Pollinators play a key role in ecosystem function and in agriculture, including thousands of native plants and more than one hundred U.S. crops that either need or benefit from pollinators. However, pollinators are in dramatic decline in Minnesota and throughout the country. The causes of the decline are not completely understood, but identified factors include loss of nesting sites, fewer flowers, increased disease, and increased pesticide use. Fortunately, there are known actions that can be taken to help counteract some of these factors.
Wastewater treatment plants discharge effluent that contains contaminants of emerging concern, such as estrogens. Estrogens have been shown to cause ecological effects such as fish feminization and fish population collapses. Presently the treatment and discharge of estrogens into the environment via wastewater treatment is not regulated. However, it has been found that the extent of estrogen discharge from wastewater treatment correlates with how and how well nitrogen, which currently is regulated and will likely be more so in the future, is removed during the treatment process.
Moose, one of Minnesota's prized wildlife species, are dying at much higher rates in Minnesota than elsewhere in North America. Recently observed increases in mortality rates amongst some moose in northeastern Minnesota have led to concern that the population there may be entering a decline like that seen in the northwestern part of the state, where moose populations fell from over 4,000 to fewer than 100 in less than 20 years. Additionally the specific causes of increased mortality amongst individual moose remain under investigation.
Space and water heating and cooling consume 48% of all energy used in an average U.S. residence, and usually that energy is supplied by natural gas or fossil-fuel derived electricity. Geothermal heat pumps can reduce energy requirements for heating and cooling by up to 75%. However, traditional geothermal heat pumps are expensive and their performance is difficult to predict before installation.
Minnesota supports over 14 million acres of cropland in grain production. Almost 600,000 tons of synthetic nitrogen fertilizers are needed annually to maintain productivity on this land, which requires the equivalent of 3,000,000 barrels of oil and costs farmers over $400 million dollars per year. This amount of fossil fuel use results in a significant amount of greenhouse gas emissions, while the absence of fossil energy resources in the state means that these synthetic nitrogen fertilizers must be imported into Minnesota from other states and overseas.
Many types of bacteria perform critical ecological functions, such as cycling carbon and other nutrients, which enable life to exist. In fact, humans harness these types of bacteria in certain engineered systems, such as wastewater treatment plants and landfills, to provide various benefits such as protecting surface waters from excess nitrogen, decomposing solid waste, and treating wastewater.
Terrestrial invasive species are species that are not native to a location and that pose critical ecological and economic challenges once they become established in that location. They come in the form of plants, animals, insects, pathogens, and microbes that can cause harm to natural habitat, urban landscapes, and agricultural systems. The problems posed by terrestrial invasive species continue to grow as existing infestations expand and new exotic species arrive, many of which are poorly understood.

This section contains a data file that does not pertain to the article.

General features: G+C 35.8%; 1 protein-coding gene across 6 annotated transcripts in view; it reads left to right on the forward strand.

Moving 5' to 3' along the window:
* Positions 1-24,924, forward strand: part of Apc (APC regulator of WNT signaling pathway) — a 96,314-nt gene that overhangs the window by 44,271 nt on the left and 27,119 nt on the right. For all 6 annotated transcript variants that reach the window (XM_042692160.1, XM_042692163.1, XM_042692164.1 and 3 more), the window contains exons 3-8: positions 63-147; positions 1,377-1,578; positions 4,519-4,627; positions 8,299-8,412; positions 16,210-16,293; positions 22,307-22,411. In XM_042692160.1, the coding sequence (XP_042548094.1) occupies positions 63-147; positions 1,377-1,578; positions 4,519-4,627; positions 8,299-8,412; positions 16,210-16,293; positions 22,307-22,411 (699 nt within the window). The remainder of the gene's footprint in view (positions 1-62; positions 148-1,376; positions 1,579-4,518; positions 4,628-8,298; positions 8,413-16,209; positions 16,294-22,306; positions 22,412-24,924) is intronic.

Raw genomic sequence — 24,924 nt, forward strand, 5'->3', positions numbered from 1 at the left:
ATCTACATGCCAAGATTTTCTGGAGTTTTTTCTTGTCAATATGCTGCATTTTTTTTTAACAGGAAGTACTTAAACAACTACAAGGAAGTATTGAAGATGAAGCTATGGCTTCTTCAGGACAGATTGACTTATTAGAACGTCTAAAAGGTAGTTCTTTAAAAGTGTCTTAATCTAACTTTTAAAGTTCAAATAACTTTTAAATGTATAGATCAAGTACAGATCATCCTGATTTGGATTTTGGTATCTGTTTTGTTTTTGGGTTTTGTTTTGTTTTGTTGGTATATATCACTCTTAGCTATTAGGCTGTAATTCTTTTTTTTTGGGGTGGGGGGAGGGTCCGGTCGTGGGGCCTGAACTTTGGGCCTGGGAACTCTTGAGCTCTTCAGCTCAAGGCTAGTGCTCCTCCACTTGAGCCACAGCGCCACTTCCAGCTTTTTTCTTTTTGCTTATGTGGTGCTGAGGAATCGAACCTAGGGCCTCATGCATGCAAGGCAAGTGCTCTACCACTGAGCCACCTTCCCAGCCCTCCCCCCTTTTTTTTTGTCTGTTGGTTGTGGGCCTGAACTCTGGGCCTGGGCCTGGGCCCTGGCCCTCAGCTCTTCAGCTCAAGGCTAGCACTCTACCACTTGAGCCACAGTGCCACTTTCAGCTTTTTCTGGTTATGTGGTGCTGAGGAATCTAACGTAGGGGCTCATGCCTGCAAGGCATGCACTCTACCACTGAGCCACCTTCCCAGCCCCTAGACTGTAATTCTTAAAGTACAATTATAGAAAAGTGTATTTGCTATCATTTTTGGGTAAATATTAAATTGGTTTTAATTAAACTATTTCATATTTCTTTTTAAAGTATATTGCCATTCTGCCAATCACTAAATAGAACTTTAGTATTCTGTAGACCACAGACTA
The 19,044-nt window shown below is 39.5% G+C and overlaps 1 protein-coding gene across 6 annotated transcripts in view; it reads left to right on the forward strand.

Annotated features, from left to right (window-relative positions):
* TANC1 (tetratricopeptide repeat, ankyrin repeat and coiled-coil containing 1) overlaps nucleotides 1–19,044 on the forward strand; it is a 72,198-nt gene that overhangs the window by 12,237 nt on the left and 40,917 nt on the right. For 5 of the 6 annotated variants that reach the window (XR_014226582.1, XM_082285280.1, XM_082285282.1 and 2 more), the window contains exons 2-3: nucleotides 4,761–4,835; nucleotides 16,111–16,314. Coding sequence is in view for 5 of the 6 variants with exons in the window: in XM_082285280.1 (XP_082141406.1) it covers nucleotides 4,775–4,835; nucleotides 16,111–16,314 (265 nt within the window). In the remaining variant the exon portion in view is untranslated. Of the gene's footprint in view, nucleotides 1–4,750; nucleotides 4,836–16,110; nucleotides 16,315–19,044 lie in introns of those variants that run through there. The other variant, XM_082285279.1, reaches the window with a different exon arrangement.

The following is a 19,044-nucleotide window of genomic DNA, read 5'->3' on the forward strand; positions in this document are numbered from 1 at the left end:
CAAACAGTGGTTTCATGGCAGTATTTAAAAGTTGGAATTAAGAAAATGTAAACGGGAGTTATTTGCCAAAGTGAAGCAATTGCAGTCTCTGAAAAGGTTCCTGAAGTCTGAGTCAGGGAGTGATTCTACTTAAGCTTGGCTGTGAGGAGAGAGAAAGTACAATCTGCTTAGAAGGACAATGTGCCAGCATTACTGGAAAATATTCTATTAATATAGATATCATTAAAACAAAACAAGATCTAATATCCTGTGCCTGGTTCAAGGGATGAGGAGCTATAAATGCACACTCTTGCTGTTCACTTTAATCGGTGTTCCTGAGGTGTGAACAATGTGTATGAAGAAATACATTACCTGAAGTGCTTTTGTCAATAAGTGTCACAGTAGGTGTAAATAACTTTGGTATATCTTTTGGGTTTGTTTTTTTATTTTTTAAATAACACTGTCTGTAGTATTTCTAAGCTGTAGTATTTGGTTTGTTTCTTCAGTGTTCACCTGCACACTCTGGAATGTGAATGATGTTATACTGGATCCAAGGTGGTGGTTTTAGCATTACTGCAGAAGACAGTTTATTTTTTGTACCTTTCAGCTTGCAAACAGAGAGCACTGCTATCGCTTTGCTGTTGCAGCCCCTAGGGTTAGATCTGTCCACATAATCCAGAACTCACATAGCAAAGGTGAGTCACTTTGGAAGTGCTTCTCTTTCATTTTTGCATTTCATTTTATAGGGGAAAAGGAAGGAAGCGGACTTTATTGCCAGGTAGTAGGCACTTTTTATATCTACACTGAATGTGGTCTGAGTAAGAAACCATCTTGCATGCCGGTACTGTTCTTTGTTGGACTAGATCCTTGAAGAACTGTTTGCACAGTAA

Native to the western United States and Canada, mountain pine beetle is considered the most devastating forest insect in North America. Trees usually die as a result of infestation and an unprecedented outbreak in the west is currently decimating pine forests there. While mountain pine beetle is not presently believed to reside in Minnesota, there are risks posed by an expanding species range resulting from warming climate and the potential for accidental introduction via lumber imports from infested areas.
Septic tank systems aim to treat sewage generated by homes and facilities that do not have access to centralized wastewater treatment plants. Currently 25% of the U.S. population relies on these systems as their primary means of wastewater treatment. However, the treatment capabilities of these systems are limited and so byproducts can contribute to degradation of water resources and other environmental problems and the systems emit instead of collect powerful greenhouse gases such as methane.
Pollinators play a key role in ecosystem function and in agriculture, including thousands of native plants and more than one hundred U.S. crops that either need or benefit from pollinators. However, pollinators are in dramatic decline in Minnesota and throughout the country. The causes of the decline are not completely understood, but identified factors include loss of nesting sites, fewer flowers, increased disease, and increased pesticide use. Developing an aware, informed citizenry that understands this issue is one key to finding and implementing solutions to counteract these factors.
Healthy prairies contribute numerous benefits, such as providing habitat for wildlife and pollinators, maintaining and improving water quality, stabilizing roadsides, and providing a sustainable source of materials for bioenergy production and other products. Since European settlement the once vast expanses of Minnesota prairie covering 18 million acres have been reduced to small remnants totaling about 235,000 acres. With this decline has also come a drastic reduction in the genetic diversity of the various species typical of Minnesota prairies.
Rainfall runoff in urban areas contributes to localized flooding and washes contaminants and excess nutrients downstream affecting water quality. Systems to mitigate these problems can be challenging to implement in urban areas due to existing infrastructure and competing demands for land use. However, one option is to find alternative applications for the excess rainwater and use it replace the potable water that is currently being used for certain purposes. Researchers at the University of Minnesota are using this appropriation to evaluate alternative uses for captured rainwater.
Increasingly many youth are disconnected from the outdoors and the natural world and many of these same youth, nearly 50% in Minnesota, are also not proficient in science. Yet such experiences and knowledge are necessary components for this next generation to understand and participate in solving the complex environmental challenges facing our world.